Suppose N is a discrete random variable and follows the power series distribution in (3), the marginal cdf of X(1) can be written as

$$ {F}_{\mathrm{T}-\mathrm{R}\ \left\{\mathrm{Y}\right\}-\mathrm{PS}}(x)=\sum \limits_{n=1}^{\infty }P\left(N=n\right){Z}_{X_{(1)}\left|N=n\right.}(x)=1-\frac{C\left[\theta \left(1-{F}_T\left({Q}_Y\left({F}_R(x)\right)\right)\right)\right]}{C\left(\theta \right)}. $$

Thus, the cdf of the TR {Y}–power series (TR {Y}–PS) family of distributions is given by

$$ {F}_{\mathrm{T}\hbox{-} \mathrm{R}\left\{\mathrm{Y}\right\}-\mathrm{PS}}(x)=1-\frac{C\left[\theta \left(1-{F}_T\left({Q}_Y\left({F}_R(x)\right)\right)\right)\right]}{C\left(\theta \right)},x\in \mathrm{\mathbb{R}}. $$

A physical interpretation of the family of models in (4) is as follows: consider that the failure of a system, device, product, or component occurs due to the presence of an unknown number, say N, of initial defects of the same kind, which can be identifiable only after causing the failure and repaired perfectly. If Xi denotes the time to the failure of the device due to the ith defect, for i ≥ 1, such that each Xi follows the TR {Y} distribution in (1), suppose N is discrete and follows a power series distribution in (3), then the distribution of the random variable X(1) which is the time of first failure is the distribution in (4).

The pdf corresponding to (4) is obtained by differentiating (4) w.r.t x and it is given by

$$ {\displaystyle \begin{array}{l}\kern0.6em {f}_{\mathrm{T}-\mathrm{R}\left\{\mathrm{Y}\right\}-\mathrm{PS}}(x)\\ {}=\frac{\theta {C}^{\prime}\left[\theta \left(1-{F}_T\left({Q}_Y\left({F}_R(x)\right)\right)\right)\right]{f}_X(x)}{C\left(\theta \right)},x\in \mathrm{\mathbb{R}}.\end{array}} $$

The survival and hazard functions of the TR {Y}–PS family of distributions are given respectively by

$$ {S}_{\mathrm{T}-\mathrm{R}\left\{\mathrm{Y}\right\}-\mathrm{PS}}(x)=\frac{C\left[\theta \left(1-{F}_T\left({Q}_Y\left({F}_R(x)\right)\right)\right)\right]}{C\left(\theta \right)},x\in \mathrm{\mathbb{R}}, $$
$$ {\displaystyle \begin{array}{l}{h}_{\mathrm{T}-\mathrm{R}\left\{\mathrm{Y}\right\}-\mathrm{PS}}(x)\\ {}=\frac{\theta {C}^{\prime}\left[\theta \left(1-{F}_T\left({Q}_Y\left({F}_R(x)\right)\right)\right)\right]{f}_X(x)}{C\left[\theta \left(1-{F}_T\left({Q}_Y\left({F}_R(x)\right)\right)\right)\right]},x\in \mathrm{\mathbb{R}}.\end{array}} $$

Some sub-families of the TR{Y}—PS family of distributions namely: TR {Y}—binomial (TR{Y}–B) distribution, TR {Y}–Poisson (TR{Y}–P) distribution, TR {Y}—geometric (TR{Y}–G) distribution and the TR {Y}–logarithmic (TR{Y}–L) distribution are defined in Table 2 by their cdfs. In Table 3, five standardized distributions of the random variable Y are presented alongside their various quantile functions QY(p) and the corresponding support of the random variable T which is needed to make (1) a valid cdf. These standardized distributions include the standard exponential, logistic, extreme value, log logistic, and uniform distributions. The use of standardized distributions is to reduce the number of parameters in the TR{Y}–PS distributions. For practical purposes and when highly necessary, these standardized distributions can be replaced with their non-standardized versions.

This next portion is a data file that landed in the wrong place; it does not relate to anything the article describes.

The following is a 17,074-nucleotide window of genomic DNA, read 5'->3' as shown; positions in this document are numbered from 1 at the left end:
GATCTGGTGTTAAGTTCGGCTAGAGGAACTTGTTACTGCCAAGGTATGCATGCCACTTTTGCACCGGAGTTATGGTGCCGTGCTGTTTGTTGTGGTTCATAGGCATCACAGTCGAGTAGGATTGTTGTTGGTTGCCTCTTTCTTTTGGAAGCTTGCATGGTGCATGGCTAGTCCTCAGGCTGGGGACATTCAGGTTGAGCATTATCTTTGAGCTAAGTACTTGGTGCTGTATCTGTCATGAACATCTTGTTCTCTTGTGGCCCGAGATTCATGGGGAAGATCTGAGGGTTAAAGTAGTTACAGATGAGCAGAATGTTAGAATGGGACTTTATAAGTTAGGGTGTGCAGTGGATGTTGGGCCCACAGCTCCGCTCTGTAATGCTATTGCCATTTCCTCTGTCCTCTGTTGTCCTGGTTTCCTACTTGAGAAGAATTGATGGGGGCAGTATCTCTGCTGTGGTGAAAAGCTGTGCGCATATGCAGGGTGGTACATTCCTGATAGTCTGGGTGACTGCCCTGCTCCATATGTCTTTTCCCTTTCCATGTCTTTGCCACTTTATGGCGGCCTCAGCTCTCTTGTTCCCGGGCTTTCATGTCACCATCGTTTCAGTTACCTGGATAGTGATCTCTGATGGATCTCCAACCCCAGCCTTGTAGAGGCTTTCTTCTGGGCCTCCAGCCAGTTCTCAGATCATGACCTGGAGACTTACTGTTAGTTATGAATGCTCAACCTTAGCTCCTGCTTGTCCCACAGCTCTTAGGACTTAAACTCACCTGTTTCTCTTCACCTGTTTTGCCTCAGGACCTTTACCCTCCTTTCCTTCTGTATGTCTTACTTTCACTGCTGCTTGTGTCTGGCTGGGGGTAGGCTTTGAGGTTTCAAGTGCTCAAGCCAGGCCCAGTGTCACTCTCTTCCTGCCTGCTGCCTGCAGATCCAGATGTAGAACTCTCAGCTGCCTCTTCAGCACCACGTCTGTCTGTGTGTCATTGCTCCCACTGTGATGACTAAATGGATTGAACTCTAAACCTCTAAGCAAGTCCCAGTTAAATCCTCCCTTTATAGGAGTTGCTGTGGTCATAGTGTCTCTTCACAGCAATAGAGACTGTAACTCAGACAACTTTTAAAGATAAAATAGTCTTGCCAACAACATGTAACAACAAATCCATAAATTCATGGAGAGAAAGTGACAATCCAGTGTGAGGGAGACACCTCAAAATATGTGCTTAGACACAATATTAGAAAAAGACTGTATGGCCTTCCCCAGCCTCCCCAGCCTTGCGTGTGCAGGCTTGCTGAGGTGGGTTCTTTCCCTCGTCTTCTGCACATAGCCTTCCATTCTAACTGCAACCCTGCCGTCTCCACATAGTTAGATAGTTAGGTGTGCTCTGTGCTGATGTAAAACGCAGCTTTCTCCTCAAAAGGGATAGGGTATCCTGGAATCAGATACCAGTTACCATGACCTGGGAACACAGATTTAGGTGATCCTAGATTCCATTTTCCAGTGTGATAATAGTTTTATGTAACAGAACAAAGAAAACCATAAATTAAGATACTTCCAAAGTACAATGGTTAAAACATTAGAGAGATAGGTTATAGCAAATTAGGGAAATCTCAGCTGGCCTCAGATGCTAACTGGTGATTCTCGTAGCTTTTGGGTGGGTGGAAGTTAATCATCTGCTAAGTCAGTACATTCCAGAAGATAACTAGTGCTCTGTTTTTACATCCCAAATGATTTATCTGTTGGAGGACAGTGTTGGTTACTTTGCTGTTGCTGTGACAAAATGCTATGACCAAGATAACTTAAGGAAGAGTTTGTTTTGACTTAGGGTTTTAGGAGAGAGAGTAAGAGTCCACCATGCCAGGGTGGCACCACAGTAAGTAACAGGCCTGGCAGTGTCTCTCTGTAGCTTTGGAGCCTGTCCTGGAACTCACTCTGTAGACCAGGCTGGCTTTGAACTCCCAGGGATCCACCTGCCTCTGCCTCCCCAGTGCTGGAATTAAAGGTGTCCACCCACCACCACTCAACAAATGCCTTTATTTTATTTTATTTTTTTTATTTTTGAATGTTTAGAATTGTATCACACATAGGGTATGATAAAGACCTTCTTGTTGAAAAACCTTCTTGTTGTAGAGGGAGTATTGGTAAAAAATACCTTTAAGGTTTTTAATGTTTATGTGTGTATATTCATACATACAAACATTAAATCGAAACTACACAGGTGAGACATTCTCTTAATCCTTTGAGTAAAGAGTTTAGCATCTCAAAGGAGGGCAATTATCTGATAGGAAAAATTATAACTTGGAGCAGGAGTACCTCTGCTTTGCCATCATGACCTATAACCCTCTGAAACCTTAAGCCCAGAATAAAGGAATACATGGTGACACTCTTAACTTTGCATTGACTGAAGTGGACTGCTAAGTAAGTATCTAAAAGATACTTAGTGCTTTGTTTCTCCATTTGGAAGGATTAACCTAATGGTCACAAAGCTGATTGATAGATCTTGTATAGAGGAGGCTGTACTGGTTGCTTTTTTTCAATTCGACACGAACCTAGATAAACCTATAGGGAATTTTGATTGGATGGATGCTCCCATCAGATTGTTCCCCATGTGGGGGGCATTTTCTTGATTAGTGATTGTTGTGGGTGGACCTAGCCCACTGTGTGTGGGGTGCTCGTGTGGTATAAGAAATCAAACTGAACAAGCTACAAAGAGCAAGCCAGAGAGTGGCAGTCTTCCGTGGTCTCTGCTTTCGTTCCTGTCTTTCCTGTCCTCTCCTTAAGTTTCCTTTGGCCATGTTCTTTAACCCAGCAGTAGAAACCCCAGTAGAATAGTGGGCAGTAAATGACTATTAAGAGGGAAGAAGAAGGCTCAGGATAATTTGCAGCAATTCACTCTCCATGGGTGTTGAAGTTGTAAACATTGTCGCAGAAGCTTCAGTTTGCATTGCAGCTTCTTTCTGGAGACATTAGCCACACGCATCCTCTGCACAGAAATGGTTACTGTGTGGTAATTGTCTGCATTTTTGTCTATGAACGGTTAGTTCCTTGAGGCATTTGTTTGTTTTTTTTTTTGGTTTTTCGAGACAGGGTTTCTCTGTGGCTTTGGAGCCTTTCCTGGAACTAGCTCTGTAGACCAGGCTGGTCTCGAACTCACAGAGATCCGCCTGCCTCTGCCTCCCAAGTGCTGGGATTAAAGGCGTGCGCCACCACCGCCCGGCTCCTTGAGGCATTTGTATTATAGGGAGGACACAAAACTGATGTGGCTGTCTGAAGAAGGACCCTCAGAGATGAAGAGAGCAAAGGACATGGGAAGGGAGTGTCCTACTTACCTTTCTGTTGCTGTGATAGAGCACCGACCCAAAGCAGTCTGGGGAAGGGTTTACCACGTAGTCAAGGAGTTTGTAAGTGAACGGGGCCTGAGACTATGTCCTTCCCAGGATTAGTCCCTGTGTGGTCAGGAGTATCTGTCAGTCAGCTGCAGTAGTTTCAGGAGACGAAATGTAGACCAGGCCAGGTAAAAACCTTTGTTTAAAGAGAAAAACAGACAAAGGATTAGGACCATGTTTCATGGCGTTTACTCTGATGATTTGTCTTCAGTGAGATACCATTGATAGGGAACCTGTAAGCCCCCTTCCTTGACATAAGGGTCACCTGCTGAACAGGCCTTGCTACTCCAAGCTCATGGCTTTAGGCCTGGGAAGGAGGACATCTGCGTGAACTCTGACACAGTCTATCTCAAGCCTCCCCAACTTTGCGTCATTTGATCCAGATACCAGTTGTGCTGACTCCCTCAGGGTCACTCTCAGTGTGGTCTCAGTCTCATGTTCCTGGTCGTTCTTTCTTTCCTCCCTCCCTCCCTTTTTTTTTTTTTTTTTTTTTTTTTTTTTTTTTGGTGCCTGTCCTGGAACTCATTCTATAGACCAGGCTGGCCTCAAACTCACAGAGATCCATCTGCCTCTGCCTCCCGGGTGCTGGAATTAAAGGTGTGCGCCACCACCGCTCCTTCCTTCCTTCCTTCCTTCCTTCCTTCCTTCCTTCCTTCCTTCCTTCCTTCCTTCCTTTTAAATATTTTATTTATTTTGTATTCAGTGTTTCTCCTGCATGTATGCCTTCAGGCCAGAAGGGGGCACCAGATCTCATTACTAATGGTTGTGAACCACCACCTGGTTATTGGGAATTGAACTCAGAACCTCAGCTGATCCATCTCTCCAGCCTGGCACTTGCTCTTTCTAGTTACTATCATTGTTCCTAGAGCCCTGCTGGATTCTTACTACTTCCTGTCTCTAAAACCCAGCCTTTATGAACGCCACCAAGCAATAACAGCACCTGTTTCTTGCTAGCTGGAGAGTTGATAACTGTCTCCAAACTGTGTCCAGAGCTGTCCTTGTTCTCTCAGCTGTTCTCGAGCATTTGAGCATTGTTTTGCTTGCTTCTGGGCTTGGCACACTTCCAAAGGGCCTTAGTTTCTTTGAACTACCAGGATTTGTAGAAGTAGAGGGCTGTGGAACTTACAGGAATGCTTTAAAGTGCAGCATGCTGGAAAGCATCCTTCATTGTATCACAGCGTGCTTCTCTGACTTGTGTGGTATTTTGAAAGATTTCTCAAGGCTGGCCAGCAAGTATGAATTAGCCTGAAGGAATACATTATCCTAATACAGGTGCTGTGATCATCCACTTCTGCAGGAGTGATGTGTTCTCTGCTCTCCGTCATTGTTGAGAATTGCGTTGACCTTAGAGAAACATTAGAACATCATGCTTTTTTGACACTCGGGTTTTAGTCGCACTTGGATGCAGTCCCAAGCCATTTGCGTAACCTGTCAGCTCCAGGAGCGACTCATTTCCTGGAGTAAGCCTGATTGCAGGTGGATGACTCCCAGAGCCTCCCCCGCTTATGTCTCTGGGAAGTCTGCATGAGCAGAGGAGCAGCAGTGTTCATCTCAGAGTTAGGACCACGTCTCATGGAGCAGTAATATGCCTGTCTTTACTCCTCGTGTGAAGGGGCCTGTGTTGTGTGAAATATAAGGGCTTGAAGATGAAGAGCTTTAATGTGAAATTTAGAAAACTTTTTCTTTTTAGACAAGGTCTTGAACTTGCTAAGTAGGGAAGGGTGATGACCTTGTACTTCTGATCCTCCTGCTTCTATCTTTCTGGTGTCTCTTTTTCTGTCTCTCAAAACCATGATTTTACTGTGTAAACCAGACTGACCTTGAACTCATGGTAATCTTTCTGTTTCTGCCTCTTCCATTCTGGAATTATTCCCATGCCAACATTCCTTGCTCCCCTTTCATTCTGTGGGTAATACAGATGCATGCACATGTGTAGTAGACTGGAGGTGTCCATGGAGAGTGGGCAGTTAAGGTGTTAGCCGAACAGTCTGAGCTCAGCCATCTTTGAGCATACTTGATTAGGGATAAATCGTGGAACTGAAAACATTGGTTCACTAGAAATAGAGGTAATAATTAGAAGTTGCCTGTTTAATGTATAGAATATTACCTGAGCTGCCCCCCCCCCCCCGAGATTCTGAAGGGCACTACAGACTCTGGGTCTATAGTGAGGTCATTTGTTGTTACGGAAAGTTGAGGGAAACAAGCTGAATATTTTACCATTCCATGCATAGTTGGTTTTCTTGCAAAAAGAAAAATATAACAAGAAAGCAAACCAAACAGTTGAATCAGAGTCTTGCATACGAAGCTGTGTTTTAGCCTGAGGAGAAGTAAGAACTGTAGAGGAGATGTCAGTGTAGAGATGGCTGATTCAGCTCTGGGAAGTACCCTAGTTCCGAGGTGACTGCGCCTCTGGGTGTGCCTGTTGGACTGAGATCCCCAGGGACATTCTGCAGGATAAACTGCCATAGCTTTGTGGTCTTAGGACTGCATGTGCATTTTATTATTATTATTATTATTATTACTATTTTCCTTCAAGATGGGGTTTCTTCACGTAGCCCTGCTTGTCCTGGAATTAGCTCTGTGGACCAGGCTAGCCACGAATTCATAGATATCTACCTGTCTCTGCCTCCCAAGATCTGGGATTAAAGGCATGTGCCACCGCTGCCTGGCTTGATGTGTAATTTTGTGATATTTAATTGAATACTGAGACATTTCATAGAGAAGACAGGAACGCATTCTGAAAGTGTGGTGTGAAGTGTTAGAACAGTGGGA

Table 2 Some sub-families of the TR{Y}–PS family of distributions
Table 3 Some distributions of Y with corresponding QY(p) and support of T

In Tables 4, 5, 6, and 7, different TR{Y}–B, TR{Y}–G, TR{Y}–L, and TR{Y}–P distributions are presented respectively for different choices of QY(p) in Table 3.

Table 4 Different TR{Y}–B distributions
Table 5 Different TR{Y}–G distributions
Table 6 Different TR{Y}–L distributions
Table 7 Different TR{Y}–P distributions

General mathematical properties of the TR {Y} power series family of distributions

Some useful statistical properties of the new family are presented. We begin by looking at some limiting distributions as contained in Propositions 1 and 2.

Limiting distributions and some useful representations

Proposition 1:

The TR{Y} distribution defined by (1) is a limiting case of the T – R{Y} − PS family of distributions defined in (4) when θ → 0+.


Applying\( C\left(\theta \right)=\sum \limits_{n=1}^{\infty }{a}_n{\theta}^n \), one readily obtains

$$ \kern1.25em {F}_{T-R\left\{Y\right\}- PS}(x)=1-\frac{\sum \limits_{n=1}^{\infty }{a}_n{\left[\theta \left(1-{F}_T\left({Q}_Y\left({F}_R(x)\right)\right)\right)\right]}^n}{\sum \limits_{n=1}^{\infty }{a}_n{\theta}^n}. $$

Considering θ → 0+, we have

$$ \underset{\theta \to {0}^{+}}{\lim }{F}_{\mathrm{T}-\mathrm{R}\left\{\mathrm{Y}\right\}- PS}(x)=1-\underset{\theta \to {0}^{+}}{\lim}\frac{\sum \limits_{n=1}^{\infty }{a}_n{\left[\theta \left(1-{F}_T\left({Q}_Y\left({F}_R(x)\right)\right)\right)\right]}^n}{\sum \limits_{n=1}^{\infty }{a}_n{\theta}^n}. $$

Evaluating using standard procedure gives

$$ \kern1em \underset{\theta \to {0}^{+}}{\lim }{F}_{\mathrm{T}-\mathrm{R}\left\{\mathrm{Y}\right\}- PS}(x)=1-\frac{a_1\left(1-{F}_T\left({Q}_Y\left({F}_R(x)\right)\right)\right)}{a_1}={F}_T\left({Q}_Y\left({F}_R(x)\right)\right), $$

which is the cdf of the T – R {Y} distribution defined by (1).

Proposition 2:

For QY(FR(x)) = x and θ → 0+, the T – R{Y} − PS family of distributions defined in (4) reduces to the distribution of the random variable T.


The proof follows directly and explicitly from substituting x for QY(FR(x)) in (1) and the proof of Proposition 1.

Proposition 3:

The pdf of the T – R{Y} − PS family of distributions can be expressed as linear combination of density of the first order statistic of the T – R{Y} distribution as